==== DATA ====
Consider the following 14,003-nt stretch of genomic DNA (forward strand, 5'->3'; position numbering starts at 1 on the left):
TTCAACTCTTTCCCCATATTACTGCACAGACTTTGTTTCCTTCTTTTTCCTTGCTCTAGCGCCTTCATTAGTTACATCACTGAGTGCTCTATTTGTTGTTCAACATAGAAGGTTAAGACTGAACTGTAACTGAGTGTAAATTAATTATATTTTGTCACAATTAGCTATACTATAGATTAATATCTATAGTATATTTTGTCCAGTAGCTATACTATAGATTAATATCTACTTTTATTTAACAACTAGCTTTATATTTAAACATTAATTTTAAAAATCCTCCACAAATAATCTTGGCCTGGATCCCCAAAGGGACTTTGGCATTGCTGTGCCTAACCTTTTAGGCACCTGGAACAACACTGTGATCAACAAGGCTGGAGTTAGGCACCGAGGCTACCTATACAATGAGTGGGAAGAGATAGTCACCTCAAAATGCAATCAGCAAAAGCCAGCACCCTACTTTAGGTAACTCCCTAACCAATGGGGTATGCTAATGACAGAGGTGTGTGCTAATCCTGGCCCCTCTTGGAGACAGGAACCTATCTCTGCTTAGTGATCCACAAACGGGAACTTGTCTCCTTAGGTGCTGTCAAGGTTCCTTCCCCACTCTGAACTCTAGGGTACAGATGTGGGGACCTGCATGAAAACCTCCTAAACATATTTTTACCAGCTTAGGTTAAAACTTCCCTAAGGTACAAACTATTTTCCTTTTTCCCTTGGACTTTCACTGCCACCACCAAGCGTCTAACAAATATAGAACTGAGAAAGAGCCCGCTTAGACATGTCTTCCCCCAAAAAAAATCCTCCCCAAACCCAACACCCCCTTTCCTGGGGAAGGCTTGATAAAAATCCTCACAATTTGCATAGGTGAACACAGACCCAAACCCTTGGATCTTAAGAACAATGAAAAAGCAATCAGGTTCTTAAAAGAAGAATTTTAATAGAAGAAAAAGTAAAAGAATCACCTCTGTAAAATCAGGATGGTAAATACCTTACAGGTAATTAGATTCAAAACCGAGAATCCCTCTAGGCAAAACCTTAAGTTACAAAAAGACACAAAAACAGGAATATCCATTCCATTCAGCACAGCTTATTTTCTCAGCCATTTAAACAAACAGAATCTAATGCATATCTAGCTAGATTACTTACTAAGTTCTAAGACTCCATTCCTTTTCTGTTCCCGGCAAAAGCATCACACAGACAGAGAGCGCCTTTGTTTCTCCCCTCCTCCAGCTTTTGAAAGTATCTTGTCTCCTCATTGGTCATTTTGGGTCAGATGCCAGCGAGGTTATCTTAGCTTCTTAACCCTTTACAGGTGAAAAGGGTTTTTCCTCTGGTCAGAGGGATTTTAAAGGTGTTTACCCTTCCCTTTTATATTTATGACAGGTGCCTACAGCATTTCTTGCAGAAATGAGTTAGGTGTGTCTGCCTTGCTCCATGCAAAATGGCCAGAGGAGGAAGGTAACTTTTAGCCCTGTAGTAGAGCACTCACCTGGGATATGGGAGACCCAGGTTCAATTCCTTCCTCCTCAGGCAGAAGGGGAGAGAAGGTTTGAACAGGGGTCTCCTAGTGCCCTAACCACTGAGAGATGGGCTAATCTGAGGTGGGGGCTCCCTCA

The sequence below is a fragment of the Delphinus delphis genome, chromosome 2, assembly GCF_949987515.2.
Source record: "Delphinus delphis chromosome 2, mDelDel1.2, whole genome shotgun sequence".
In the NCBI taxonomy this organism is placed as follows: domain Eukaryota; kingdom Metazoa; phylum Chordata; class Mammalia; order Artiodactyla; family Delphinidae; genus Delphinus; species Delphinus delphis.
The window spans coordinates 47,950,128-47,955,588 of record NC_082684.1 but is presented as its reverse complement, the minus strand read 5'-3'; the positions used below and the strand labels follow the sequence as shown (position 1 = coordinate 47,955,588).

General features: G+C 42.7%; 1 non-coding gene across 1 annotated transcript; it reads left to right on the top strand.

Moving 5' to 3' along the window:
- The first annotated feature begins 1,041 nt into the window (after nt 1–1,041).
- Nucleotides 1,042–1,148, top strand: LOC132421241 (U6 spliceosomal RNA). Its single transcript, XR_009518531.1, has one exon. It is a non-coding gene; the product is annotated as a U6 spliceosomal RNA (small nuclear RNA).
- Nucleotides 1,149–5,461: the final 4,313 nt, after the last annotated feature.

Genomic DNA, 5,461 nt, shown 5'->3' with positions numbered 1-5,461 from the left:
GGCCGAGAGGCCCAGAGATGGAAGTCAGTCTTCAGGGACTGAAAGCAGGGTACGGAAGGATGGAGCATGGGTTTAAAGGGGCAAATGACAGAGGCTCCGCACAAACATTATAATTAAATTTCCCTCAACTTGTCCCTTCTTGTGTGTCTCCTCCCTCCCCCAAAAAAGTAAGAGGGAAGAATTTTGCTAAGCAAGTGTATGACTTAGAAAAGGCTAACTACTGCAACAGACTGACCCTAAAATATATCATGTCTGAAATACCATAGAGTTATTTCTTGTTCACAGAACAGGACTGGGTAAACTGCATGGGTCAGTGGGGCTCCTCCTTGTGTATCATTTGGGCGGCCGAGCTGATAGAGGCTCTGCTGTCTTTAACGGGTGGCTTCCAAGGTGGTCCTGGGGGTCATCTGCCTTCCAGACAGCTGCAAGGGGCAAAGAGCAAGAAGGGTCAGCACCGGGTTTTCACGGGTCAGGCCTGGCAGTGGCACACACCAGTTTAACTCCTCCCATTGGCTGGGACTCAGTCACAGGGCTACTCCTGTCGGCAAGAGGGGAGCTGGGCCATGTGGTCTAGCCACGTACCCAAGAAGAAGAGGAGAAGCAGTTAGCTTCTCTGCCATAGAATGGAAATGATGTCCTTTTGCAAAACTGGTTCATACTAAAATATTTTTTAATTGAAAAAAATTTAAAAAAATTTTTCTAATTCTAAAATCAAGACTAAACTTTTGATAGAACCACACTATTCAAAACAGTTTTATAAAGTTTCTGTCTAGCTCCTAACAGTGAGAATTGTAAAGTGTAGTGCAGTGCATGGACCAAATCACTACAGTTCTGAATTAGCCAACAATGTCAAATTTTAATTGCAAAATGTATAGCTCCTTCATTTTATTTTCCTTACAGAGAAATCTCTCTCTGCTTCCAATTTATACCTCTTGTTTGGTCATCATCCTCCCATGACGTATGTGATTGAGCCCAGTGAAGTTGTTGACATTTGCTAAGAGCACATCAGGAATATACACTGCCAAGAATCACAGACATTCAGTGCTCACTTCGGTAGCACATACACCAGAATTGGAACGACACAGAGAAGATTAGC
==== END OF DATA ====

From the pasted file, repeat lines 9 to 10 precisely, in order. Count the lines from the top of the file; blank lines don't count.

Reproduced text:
- The first annotated feature begins 1,041 nt into the window (after nt 1–1,041).
- Nucleotides 1,042–1,148, top strand: LOC132421241 (U6 spliceosomal RNA). Its single transcript, XR_009518531.1, has one exon. It is a non-coding gene; the product is annotated as a U6 spliceosomal RNA (small nuclear RNA).